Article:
Scott Jensen will be retried in Waukesha County
Wisconsin Supreme Court says trial should be held where former lawmaker lives
Madison — Former Assembly Speaker Scott Jensen should be retried for misconduct in office in Waukesha County, a unanimous state Supreme Court ruled Thursday.
The court overturned an appeals court decision and ruled the trial should be held where Jensen lives and not in Dane County, the seat of state government and the location of Jensen's alleged crimes.
Justice David Prosser, who served with Jensen in the Assembly and testified on his behalf in the initial trial, did not participate in Thursday's decision.
Jensen, a Town of Brookfield Republican, was charged in October 2002 with running campaigns with state resources. Four other legislative leaders from both parties were charged around the same time.
All but Jensen accepted plea agreements. He was convicted in a 2006 trial of three felonies and one misdemeanor, but the felony convictions were overturned on appeal, in part because he was barred from testifying about how politics and policy-making intersect in the Capitol. His retrial was put on hold while he argued the case should be moved to Waukesha County.
Dane County has some of the most Democratic voting patterns in the state, while Waukesha County is a base for Republicans.
Sherry Schultz, a former Jensen aide, was convicted of one felony alongside Jensen in 2006. Her conviction also was overturned, and she was to be retried with Jensen. That won't happen now because Schultz lives in Dane County.
"This now means two trials. One in Dane County for Sherry Schultz and one in Waukesha County for Scott Jensen involving the same witnesses and evidence," Democratic Dane County District Attorney Brian Blanchard said.
Blanchard was elected in April to the District 4 Court of Appeals and will take his seat on the bench in August.
He pledged to work with Waukesha County District Attorney Brad Schimel, a Republican, to bring him up to speed on the case.
Schimel said he and another attorney would have to devote an "extraordinary amount of time" to the case.
"It is going to overwhelm us, but . . . the law says it comes to me, so it comes to me," he said.
He said he had no way of knowing if the case would result in a plea agreement.
Mike McCabe, executive director of the Wisconsin Democracy Campaign, railed against the decision and said it would make it easier for Jensen to secure a favorable plea agreement.
"Ninety-nine point nine percent of the people in Wisconsin don't get treated the way Scott Jensen got treated," McCabe said.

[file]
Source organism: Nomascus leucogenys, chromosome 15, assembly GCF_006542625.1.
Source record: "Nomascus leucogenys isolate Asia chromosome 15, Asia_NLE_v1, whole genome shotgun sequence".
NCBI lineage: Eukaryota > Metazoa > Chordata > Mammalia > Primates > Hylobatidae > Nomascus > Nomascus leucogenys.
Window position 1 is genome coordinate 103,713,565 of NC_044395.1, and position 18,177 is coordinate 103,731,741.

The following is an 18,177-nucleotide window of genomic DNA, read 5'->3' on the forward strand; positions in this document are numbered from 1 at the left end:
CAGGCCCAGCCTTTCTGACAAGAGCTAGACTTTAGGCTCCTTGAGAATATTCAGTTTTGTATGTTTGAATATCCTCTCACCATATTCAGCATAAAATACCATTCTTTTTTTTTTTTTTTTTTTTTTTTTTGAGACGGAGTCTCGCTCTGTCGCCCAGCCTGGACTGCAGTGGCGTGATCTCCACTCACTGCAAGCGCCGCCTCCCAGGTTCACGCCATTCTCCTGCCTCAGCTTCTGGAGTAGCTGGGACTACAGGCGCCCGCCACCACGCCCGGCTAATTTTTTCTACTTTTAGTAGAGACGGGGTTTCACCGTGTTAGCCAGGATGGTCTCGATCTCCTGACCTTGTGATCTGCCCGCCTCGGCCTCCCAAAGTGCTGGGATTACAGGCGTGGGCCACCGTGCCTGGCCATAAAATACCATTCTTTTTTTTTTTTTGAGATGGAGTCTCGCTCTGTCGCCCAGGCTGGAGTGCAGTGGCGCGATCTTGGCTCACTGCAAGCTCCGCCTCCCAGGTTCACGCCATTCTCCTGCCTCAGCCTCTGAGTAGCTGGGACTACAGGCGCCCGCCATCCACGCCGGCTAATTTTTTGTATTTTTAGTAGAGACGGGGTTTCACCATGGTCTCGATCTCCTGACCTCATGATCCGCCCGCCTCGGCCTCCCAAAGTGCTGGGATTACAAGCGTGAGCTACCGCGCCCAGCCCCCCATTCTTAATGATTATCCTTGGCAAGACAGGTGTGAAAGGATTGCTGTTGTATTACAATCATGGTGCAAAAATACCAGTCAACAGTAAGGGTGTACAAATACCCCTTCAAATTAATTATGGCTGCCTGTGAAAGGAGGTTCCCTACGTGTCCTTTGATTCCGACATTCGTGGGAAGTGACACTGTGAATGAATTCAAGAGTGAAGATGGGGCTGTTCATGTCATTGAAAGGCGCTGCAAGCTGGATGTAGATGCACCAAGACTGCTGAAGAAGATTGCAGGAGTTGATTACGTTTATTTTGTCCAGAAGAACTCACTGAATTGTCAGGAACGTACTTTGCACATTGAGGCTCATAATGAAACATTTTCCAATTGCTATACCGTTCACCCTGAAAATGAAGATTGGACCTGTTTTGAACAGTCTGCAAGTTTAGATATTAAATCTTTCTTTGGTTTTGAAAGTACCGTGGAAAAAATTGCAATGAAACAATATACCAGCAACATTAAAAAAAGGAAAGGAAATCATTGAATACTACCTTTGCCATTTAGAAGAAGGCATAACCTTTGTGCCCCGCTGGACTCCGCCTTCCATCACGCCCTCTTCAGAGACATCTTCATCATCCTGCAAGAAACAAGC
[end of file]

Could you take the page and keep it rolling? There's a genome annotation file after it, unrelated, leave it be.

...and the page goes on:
Jay Heck, executive director of Common Cause in Wisconsin, said he was not concerned about the trial being moved.
"I don't think a jury in Waukesha County . . . is going to judge the facts any differently than a Dane County jury did in 2006," he said.
Law revised in 2007
Usually, trials are held where crimes are alleged to have occurred, but the Legislature rewrote the law in 2007 to say politicians charged with ethics violations will be tried in their home counties.
Jensen invoked that law in a court filing the day the law took effect. A Dane County judge and appeals court ruled against him, but the Supreme Court disagreed.
Prosecutors argued that law applies only to those who are first investigated by the Government Accountability Board, which oversees the state's ethics and elections laws. The agency didn't exist when the investigation of Jensen was launched.
Republican Attorney General J.B. Van Hollen, whose office has helped prosecute the case, has said it should be resolved with a plea agreement. Special Assistant Attorney General Kevin St. John declined to say Thursday whether Van Hollen would provide Schimel with assistance on the case.
The other lawmakers charged in 2002 accepted plea agreements. Senate Majority Leader Chuck Chvala (D-Madison) was convicted of two felonies, former Sen. Brian Burke (D-Milwaukee) was convicted of one felony and one misdemeanor, and former Assembly Majority Leader Steve Foti (R-Oconomowoc) and former Rep. Bonnie Ladwig (R-Pleasant Prairie) each were convicted of one misdemeanor.
Jason Stein of the Journal Sentinel staff contributed to this report.
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